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A spinnerbait is my favorite bait, it is the bait that inspired me to make my own so that I could build them for very specific techniques like burning or slow rolling. For you to have success with a spinnerbait you have to have confidence and with every fish you catch on one your confidence will increase but first you have to catch one. When I was teaching my grandson the spinnerbait I didn't want to overwhelm him with information so we kept it simple and I suggest that for you guys that never got bit using them. Start with a 1/4oz tandem spinnerbait, or a double willow, both work fine but the tandem if more versatile. The tandem is a willow leaf blade on top with a small Colorado blade underneath, throw this in mid spring when the water temp hits 60 degrees, make a cast past the target you want to fish. for example, if you see a laydown near the bank, make a cast 15 feet past the lay down and reel the bait right past the laydown, if a bass is there it will ambush the spinnerbait and you will be on your way.  My favorite thing to do with a spinnerbait is to burn them in the river for big smallmouth, nothing like slinging a 1/2oz burner spinnerbait a good distance and burning it back, the water is crystal clear and you are close to the surface but is just deep enough that it doesn't make a wake. You get half way back to the boat, your heart is beating faster in anticipation for the moment the bait gets near the boulder you targeted and as it is going by you stay focused on the bait flashing and the skirt pulsing and then all of a sudden the bait disappears, there is a big swirl on the water and then it feels as if someone is trying to yank the rod from your hands!!!! It happens in the blink of an eye but it seems like it happens in slow motion, I never get tired of that and you won't either once you gain a little confidence.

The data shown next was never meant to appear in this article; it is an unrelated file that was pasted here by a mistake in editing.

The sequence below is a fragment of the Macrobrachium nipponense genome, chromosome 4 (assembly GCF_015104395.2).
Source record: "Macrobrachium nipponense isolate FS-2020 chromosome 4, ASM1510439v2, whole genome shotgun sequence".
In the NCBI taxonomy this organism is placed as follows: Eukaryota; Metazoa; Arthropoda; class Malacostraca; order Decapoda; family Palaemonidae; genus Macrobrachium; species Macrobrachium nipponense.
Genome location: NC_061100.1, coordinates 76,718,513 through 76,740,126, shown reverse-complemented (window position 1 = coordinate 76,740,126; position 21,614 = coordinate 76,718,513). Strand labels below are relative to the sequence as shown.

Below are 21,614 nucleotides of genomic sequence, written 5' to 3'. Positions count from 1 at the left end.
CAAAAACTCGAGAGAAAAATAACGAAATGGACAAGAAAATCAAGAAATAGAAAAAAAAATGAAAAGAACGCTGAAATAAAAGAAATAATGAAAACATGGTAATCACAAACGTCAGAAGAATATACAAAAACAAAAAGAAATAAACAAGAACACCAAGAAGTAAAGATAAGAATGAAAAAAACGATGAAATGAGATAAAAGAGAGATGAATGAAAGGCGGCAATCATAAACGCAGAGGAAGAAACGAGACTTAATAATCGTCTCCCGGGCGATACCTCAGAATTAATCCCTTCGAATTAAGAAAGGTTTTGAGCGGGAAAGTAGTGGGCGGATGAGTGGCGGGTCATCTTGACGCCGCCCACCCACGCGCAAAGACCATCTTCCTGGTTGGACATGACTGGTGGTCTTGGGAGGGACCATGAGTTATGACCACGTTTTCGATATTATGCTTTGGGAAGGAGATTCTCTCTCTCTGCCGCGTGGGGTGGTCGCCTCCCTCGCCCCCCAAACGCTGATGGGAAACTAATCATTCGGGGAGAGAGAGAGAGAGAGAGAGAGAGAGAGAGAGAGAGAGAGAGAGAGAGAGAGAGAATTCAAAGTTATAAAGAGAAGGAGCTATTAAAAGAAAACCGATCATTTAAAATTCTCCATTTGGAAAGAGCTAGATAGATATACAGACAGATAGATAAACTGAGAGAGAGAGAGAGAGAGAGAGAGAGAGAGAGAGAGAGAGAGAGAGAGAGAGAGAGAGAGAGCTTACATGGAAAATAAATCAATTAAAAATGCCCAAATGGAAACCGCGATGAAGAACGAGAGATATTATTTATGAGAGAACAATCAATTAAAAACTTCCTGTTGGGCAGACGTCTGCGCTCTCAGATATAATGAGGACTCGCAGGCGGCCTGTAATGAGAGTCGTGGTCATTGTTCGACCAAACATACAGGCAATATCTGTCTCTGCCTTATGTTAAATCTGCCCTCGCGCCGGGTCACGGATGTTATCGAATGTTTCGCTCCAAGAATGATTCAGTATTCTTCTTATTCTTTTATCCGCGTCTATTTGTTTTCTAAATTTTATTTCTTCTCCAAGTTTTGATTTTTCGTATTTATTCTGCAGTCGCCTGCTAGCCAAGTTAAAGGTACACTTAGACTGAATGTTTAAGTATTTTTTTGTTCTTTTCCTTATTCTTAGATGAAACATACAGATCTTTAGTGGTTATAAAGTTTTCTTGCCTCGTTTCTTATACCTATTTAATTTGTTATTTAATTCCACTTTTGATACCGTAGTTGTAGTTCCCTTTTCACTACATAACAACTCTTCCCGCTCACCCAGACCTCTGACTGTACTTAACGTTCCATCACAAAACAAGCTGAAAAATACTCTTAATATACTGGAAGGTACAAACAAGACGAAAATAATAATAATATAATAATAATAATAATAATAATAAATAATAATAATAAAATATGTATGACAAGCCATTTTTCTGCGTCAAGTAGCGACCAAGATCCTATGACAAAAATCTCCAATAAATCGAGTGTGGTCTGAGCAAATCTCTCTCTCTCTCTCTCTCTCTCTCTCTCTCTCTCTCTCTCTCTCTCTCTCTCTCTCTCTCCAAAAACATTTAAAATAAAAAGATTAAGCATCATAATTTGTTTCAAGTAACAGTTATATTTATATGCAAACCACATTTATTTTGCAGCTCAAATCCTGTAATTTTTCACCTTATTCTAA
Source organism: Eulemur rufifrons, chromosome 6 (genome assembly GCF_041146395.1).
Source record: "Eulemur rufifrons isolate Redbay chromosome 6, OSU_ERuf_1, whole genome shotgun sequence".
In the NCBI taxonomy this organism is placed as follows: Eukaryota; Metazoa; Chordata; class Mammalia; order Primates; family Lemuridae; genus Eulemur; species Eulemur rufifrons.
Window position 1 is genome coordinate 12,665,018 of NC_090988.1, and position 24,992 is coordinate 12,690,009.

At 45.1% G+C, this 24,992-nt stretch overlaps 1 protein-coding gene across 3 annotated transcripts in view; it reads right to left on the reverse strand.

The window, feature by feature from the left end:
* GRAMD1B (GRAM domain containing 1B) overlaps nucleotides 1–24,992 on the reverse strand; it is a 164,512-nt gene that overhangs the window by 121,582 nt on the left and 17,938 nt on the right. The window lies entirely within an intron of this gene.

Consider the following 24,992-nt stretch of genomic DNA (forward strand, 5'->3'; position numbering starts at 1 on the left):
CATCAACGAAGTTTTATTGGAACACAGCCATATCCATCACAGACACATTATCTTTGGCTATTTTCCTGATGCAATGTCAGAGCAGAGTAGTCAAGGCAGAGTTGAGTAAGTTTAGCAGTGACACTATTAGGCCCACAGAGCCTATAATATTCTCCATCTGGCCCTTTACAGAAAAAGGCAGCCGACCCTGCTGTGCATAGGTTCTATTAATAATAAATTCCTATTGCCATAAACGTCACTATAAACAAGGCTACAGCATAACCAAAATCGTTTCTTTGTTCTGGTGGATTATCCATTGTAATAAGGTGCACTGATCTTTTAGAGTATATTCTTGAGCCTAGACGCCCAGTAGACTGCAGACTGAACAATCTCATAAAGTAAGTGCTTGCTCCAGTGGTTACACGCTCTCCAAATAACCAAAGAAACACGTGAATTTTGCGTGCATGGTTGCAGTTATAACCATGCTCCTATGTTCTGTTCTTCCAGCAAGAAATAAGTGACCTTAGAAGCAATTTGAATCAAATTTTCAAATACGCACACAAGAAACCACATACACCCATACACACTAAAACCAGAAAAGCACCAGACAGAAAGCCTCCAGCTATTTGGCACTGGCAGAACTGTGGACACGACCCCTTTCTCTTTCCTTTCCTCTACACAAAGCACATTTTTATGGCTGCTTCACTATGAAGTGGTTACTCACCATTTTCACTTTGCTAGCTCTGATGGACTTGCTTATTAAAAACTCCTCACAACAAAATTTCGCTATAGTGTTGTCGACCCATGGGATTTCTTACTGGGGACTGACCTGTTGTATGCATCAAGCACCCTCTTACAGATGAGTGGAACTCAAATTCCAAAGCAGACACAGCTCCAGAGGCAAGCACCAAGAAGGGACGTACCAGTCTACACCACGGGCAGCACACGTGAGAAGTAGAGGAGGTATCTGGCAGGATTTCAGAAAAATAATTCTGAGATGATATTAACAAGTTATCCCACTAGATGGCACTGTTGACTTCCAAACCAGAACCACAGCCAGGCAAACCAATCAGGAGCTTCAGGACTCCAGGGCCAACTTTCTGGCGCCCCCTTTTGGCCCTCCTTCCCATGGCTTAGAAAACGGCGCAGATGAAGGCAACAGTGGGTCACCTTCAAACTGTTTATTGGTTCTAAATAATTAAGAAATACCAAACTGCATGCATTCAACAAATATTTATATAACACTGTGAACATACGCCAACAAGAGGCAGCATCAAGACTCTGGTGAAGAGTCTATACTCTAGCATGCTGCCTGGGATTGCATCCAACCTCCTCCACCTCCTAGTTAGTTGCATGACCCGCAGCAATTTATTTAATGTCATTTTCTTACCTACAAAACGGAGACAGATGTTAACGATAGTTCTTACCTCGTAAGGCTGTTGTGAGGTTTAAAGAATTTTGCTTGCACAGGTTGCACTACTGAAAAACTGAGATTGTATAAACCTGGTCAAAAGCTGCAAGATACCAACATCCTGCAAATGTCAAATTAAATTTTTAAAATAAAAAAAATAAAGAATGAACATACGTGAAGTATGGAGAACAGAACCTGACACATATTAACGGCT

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One can, I suppose, go through life without ever fishing a spinnerbait.  I'm sure it's happened.  Spinnerbaits do not ALWAYS work but I'd be hard pressed to be able to say anything different about any other bait.  They are great search baits and, because of their flash and vibration, they are especially good when the water is murky.  If I had to guess, your 15 spinnerbaits do not get a lot of honest to God game time.  Or, possibly, you are not use them when or where they (pardon the pun) shine their brightest.

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Yeah...........your not doing it right.

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same for me, my first bass when i was 5 was on a spinnerbait and if i recall correctly, that was the last haha. But i honestly don't fish them much at all,another thing to work on this year.